The number of hunters using crossbows has absolutely exploded over the last few years. It's easy to see why, as technology of crossbow platforms increases so does efficiency and lethality.

However, with so many new hunters moving into crossbows there are some little things are taken for granted, such as what targets to practice with. Shooting broadheads out of crossbows into the wrong type of target is a costly oversight. Let's take a look at how to choose the best broadhead targets for your crossbow.


One of the biggest issues with shoot broadheads out of your crossbow into a target is the overwhelming penetration. To start, the bolt velocity compared to arrow velocity out of a compound is much higher. Secondly, your broadhead is on the end of a 18"-22" bolt vs a longer arrow. You probably get where I'm going....buried bolts, damaged fletchings, or worse yet bolts passing through the target and contacting the ground. 

Having a target that is rated and capable of stopping your crossbow bolt with a broadhead is crucial if you plan to practice with any frequency. Be sure you purchase a target that is both rated for the speeds coming out of your crossbow and also rated for broadheads.


Regardless of bow platform, having a durable target saves you money in the long run...even if the upfront cost is a little more. I write that statement assuming you plan to follow a consistent shooting schedule. Not all targets are created equal. Better materials will command a higher price.

When shooting broadheads you will want to focus on sometype of "self healing" type of target. Multi-sided cube style targets seem to be a great choice over typical 2 sided square layouts, the simple fact of not repetitiously shooting at the same dot will extend the life of the target. Plus, these style of broadhead targets prevent material/foam loss over stacked layer foamed targets.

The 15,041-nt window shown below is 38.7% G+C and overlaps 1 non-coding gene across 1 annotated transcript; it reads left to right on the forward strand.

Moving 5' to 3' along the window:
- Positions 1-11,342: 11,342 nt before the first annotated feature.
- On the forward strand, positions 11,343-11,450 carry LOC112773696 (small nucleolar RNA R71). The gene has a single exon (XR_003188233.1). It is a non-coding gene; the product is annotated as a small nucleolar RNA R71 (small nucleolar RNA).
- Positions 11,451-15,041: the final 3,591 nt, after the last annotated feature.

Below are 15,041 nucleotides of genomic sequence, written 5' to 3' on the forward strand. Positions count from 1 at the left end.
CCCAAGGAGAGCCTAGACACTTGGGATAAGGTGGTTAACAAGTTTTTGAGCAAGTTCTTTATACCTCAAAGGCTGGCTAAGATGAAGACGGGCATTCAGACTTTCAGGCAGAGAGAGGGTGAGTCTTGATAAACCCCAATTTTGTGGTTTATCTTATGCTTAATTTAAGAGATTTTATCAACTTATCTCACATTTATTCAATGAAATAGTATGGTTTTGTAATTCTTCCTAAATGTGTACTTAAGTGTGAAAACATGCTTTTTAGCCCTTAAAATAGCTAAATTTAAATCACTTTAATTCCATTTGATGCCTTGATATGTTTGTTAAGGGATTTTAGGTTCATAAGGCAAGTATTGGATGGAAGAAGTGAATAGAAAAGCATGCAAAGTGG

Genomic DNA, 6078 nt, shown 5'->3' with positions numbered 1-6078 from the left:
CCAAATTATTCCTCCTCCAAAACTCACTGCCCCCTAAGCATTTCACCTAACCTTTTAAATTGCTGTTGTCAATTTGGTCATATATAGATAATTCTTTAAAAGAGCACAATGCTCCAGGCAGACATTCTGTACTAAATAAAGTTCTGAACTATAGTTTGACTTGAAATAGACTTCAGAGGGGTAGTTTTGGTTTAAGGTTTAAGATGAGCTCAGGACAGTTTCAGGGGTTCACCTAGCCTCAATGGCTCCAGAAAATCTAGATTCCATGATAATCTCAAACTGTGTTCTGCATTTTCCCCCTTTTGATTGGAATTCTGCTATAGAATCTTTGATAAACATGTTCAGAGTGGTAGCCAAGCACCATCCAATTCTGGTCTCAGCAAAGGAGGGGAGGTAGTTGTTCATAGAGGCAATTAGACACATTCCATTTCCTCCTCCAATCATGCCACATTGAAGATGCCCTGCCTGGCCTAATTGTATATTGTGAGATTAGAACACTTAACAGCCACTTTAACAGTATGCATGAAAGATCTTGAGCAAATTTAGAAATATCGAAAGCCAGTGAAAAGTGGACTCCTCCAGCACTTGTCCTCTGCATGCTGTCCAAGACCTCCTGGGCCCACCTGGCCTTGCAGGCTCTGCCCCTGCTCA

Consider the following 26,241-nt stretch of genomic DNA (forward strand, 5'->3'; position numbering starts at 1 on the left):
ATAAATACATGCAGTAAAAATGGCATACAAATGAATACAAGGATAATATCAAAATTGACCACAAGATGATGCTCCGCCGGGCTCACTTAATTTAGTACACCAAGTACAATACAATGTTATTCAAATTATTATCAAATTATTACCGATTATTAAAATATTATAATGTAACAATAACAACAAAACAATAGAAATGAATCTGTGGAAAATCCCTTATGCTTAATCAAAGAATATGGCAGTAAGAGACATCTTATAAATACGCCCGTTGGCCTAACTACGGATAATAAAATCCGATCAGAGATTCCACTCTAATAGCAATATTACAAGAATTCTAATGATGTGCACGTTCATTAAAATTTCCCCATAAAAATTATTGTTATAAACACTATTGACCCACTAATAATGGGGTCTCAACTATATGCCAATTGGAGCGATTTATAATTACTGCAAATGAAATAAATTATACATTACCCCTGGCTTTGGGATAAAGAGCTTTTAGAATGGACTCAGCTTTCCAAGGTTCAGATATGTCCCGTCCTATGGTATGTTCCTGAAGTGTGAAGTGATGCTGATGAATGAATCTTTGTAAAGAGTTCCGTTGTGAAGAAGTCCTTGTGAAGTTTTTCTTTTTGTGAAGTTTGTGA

Traditionally, bag style targets do well with field points but when shooting broadheads bag targets do not hold up well. These style of targets are usually filled with some type of cloth material but the issue is the outer material. Most of the time the outer portion of the bag target will shred after a handful of broadhead shots. 

If you prefer to go the 3d route, buying something with a replaceable core is your best bet. Replacing just the core vs the entire target obviously saves you cash. 


While mobility of your target doesn't influence its performance, it does influence the amount of money you spend. Travel hunting is becoming more and more popular. It's a good idea to always have a target with you while you're away from home for the just in case scenarios. Anything can happen in the field, a slight bump of your scope, drop of the bow, or purchase of new bolts will leave you with a need to shoot your crossbow. Not a big deal if you have a target in your truck. Purchasing a mobile target that is durable and has the required stopping power could be the difference in making a great shot or a regrettable memory. 


At the end of the day, every target application is a bit different. However, if you're the guy looking for the one do it all crossbow target, keeping these 3 points in mind will save you some money.